Last week we brainstormed and created a list of the various titles we assign to men with guns. We learned that with each title comes positive or negative associations that are everything but unbiased. We emphasized the responsibility of the journalist to clarify and, instead of defaulting to the use of words packed with preconceived meaning, be objective.
But in a world of changing media, language isn’t the only way we frame stories. Remember the sketched images of a bruised and confused Jennifer in California Watch’s In Jennifer’s Room, and the shadowy figures and silhouettes of the investigative comic strip Invisible Injury: Beyond PTSD. These images made us feel something that, had reporters simply written down the facts, we may have never experienced.
I decided to take some words from our list and type them into Google. Would the images each search generated fit the mold of our definitions?
I started with the most controversial: terrorist. I wasn’t surprised by the scores of men holding artillery guns. What did alarm me were the related searches at the top of the page: bomb, attacks, 9/11 and beard. It seems that instead of distinguishing, as we tried to do in class, between domestic and foreign terrorism, the widely-accepted visual definition of a terrorist is a Middle Eastern man with a gun. Should we eliminate terrorist from our vocabulary as many reputable news sources are doing?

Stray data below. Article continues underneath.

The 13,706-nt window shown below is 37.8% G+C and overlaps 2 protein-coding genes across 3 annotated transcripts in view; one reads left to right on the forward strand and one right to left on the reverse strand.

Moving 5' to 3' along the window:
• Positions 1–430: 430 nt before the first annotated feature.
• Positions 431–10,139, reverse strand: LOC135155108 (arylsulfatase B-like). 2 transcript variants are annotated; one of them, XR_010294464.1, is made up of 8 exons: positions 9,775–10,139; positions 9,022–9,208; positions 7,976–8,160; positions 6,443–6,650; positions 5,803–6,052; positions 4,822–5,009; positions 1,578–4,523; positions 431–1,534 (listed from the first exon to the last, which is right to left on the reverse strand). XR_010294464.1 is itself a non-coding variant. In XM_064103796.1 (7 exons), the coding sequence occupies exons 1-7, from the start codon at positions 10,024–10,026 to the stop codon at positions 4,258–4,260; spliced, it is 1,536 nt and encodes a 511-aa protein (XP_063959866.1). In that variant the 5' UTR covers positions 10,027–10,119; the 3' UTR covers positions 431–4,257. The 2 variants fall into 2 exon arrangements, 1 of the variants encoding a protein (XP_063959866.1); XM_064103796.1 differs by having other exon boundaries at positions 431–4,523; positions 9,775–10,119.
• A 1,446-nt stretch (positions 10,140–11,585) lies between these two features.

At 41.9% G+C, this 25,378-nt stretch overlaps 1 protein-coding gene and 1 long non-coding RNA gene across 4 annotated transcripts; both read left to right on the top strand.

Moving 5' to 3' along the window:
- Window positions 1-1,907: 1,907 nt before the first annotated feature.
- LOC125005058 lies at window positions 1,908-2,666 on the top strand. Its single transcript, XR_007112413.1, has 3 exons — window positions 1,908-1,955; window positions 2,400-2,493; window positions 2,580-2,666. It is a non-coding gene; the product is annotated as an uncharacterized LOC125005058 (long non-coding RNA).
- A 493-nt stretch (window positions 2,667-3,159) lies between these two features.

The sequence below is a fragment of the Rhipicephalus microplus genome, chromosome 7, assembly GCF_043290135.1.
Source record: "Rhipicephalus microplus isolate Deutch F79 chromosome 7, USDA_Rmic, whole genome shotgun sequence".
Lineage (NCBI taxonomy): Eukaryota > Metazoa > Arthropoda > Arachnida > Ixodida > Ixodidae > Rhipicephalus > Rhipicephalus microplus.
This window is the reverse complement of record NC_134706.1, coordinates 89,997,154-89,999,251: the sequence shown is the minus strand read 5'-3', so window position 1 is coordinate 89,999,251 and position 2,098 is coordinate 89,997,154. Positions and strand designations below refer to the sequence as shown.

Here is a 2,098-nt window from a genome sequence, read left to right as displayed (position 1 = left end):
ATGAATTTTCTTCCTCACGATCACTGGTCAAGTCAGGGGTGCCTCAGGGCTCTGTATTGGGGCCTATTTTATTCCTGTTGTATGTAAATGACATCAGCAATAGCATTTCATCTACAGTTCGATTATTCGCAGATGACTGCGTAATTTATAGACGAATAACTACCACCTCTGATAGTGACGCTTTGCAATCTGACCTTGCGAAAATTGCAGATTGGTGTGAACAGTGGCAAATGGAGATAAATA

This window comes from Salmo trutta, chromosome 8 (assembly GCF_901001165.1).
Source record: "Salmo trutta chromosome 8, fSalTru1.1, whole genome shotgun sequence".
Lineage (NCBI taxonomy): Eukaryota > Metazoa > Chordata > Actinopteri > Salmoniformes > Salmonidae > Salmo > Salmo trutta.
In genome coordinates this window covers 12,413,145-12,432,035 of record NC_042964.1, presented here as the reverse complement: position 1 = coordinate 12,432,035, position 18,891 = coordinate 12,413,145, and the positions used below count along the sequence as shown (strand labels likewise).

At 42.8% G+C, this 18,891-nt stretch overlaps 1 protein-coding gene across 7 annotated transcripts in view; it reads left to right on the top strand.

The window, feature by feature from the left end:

Next, I searched soldier (note that the first associated search was American). Many of the images were silhouettes backed by American flags; others depicted kneeling soldiers before a cross; and others, like this one, showed soldiers with children. Honor. Respect. Bravery. Legitimacy. All words that we used to describe this title. But do these words only apply when we’re talking about an American solider? What are we saying about other countries when our soldiers become the saviors of their children?
After scrolling through pictures of Divergent‘s Shailene Woodley and Veronica Roth’s Insurgent book cover, I finally stumbled upon this. We said that insurgent was one of the words on the list most likely to cause alarm. We said it insinuates active violence and feels threatening. And here you have it: a foreign male with a powerful weapon and, again, a masked face. I Google searched the definition of an insurgent: a rebel or a revolutionary. Then, American insurgents. Instead of man on a deserted street holding a machine gun- red, white and blue, patriot and anti-imperialist.
With several clicks of the ‘search’ button I saw the central idea of this class come to life: society and culture shape media, while media simultaneously shapes society and culture. Are our definitions of men with guns determined by our national identity? Without a doubt.
How can we revolutionize our use of words and images as media insurgents?